More than 300 parishioners filled the pews Sunday at Jackson Memorial A.M.E. Zion Church in Hempstead for the annual Men’s Day program, where speakers warned that negative stereotypes can mar the many positive stories about black men in America.
During the service, speakers also addressed how to strengthen black communities through economic empowerment.
Keynote speaker Marc Morial, president and CEO of the National Urban League and a former mayor of New Orleans, took to the podium to “debunk some myths” surrounding black men. Morial said negative stories — on topics from the rate of black male college enrollment, to athleticism, crime, and narcotics — propagated by politicians and the media often help perpetuate false stereotypes.
“It creates a psychological scar that the only story about black men is a bad news story,” Morial said, “There are millions of stories about black men who are, yes indeed, living life in a fully positive way.”
Morial said the belief that there are more black men in prison than in college was a misconception. He cited a study by Howard University professor Ivory Toldson, which showed otherwise. According to Toldson’s research, between 2001 and 2011, the number of black men enrolling in college doubled, exceeding the count of incarcerated black men by several hundred thousand.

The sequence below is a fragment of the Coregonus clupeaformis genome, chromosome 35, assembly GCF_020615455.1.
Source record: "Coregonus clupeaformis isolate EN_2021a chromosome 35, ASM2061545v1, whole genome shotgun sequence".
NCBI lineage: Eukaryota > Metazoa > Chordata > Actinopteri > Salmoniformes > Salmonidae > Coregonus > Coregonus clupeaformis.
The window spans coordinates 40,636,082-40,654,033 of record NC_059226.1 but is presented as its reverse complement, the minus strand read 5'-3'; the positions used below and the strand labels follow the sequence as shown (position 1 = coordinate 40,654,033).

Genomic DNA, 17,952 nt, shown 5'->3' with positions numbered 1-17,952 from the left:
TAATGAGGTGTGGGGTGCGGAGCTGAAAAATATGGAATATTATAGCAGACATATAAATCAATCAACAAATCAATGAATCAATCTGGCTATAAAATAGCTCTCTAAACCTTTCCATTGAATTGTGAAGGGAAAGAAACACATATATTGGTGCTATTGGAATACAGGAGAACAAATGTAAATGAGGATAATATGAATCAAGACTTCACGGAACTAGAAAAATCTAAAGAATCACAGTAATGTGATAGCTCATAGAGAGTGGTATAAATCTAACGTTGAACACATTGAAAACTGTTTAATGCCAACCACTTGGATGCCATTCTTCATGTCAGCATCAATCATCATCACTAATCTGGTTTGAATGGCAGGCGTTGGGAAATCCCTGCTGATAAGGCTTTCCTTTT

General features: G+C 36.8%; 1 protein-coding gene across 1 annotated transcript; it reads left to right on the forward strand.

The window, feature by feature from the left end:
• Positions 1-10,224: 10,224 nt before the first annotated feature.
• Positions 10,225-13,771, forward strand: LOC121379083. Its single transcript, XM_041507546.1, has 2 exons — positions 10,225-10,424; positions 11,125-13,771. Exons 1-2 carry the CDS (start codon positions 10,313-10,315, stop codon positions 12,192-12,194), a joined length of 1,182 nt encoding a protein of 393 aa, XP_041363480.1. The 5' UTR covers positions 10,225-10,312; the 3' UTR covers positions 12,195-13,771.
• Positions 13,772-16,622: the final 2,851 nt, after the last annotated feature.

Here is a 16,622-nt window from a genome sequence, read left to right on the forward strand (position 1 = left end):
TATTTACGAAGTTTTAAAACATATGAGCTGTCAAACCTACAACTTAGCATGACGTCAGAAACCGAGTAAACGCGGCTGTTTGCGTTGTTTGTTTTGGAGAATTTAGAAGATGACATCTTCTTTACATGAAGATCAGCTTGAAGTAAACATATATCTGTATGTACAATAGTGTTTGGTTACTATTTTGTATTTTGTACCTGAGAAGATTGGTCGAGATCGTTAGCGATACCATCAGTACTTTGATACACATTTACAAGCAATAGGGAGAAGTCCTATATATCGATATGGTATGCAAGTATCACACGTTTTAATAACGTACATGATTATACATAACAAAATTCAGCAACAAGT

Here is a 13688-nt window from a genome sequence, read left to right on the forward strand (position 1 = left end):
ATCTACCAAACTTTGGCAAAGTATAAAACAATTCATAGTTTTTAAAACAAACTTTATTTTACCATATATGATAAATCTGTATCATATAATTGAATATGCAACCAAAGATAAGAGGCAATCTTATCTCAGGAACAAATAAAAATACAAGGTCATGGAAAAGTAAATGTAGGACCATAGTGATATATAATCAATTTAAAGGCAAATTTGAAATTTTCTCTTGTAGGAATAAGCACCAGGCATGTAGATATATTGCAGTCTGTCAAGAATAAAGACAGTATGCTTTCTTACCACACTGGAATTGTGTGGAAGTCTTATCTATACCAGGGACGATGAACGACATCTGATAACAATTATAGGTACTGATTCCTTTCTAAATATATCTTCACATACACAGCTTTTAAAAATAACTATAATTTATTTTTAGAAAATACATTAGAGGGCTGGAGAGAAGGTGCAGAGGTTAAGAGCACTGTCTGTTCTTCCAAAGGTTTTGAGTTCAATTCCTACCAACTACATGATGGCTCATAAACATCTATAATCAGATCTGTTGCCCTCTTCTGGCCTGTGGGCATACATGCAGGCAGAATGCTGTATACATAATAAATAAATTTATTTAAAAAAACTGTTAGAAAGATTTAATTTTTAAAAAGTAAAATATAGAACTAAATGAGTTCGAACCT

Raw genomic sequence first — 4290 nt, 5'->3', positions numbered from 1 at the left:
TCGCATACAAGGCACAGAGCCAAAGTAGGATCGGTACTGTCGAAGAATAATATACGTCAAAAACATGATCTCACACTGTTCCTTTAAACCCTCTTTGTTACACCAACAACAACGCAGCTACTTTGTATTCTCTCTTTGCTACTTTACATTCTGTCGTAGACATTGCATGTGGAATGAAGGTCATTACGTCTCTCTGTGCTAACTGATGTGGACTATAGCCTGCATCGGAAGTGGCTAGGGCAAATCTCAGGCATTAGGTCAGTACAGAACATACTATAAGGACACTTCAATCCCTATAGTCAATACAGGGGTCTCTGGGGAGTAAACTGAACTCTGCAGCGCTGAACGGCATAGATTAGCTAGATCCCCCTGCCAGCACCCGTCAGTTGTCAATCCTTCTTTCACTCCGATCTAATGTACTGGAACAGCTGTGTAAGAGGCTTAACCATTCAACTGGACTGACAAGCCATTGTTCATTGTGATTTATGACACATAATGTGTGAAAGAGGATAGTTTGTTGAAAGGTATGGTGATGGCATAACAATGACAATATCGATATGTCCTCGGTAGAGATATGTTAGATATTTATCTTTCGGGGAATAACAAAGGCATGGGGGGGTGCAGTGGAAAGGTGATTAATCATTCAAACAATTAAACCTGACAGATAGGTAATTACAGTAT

Morial’s remarks touched upon the annual State of Black America report that the National Urban League, a nonpartisan civil rights organization, released last week. This year’s report, which covers racial equality in black communities, concluded that the quality of black life in America had increased minimally and called for changes such as a federal living wage of $15 and doubling grant programs to make college more affordable.
Jackson Memorial also announced that it would be launching a plan to support economic empowerment by frequenting black-owned businesses during June. On June 1, the church will release a manual listing all local black-owned businesses, Rev. Malcolm J. Byrd said.
“There’s a lot of talk of development in Hempstead village… But very little talk of empowerment,” Byrd said. “We have not, because we support not. As a religious community, as a church community, we put our money back into our community because that’s where it needs to be.”
Longtime parishioner Barbara Vaughn said that the plan was a “great idea” and that she would make efforts to seek out black-owned businesses in June.
“It’ll be a challenge,” said Vaughn, 77, of Hempstead village. “I don’t know of any black-owned gas stations around here. I don’t think I’ll be driving 50 miles to get gas.”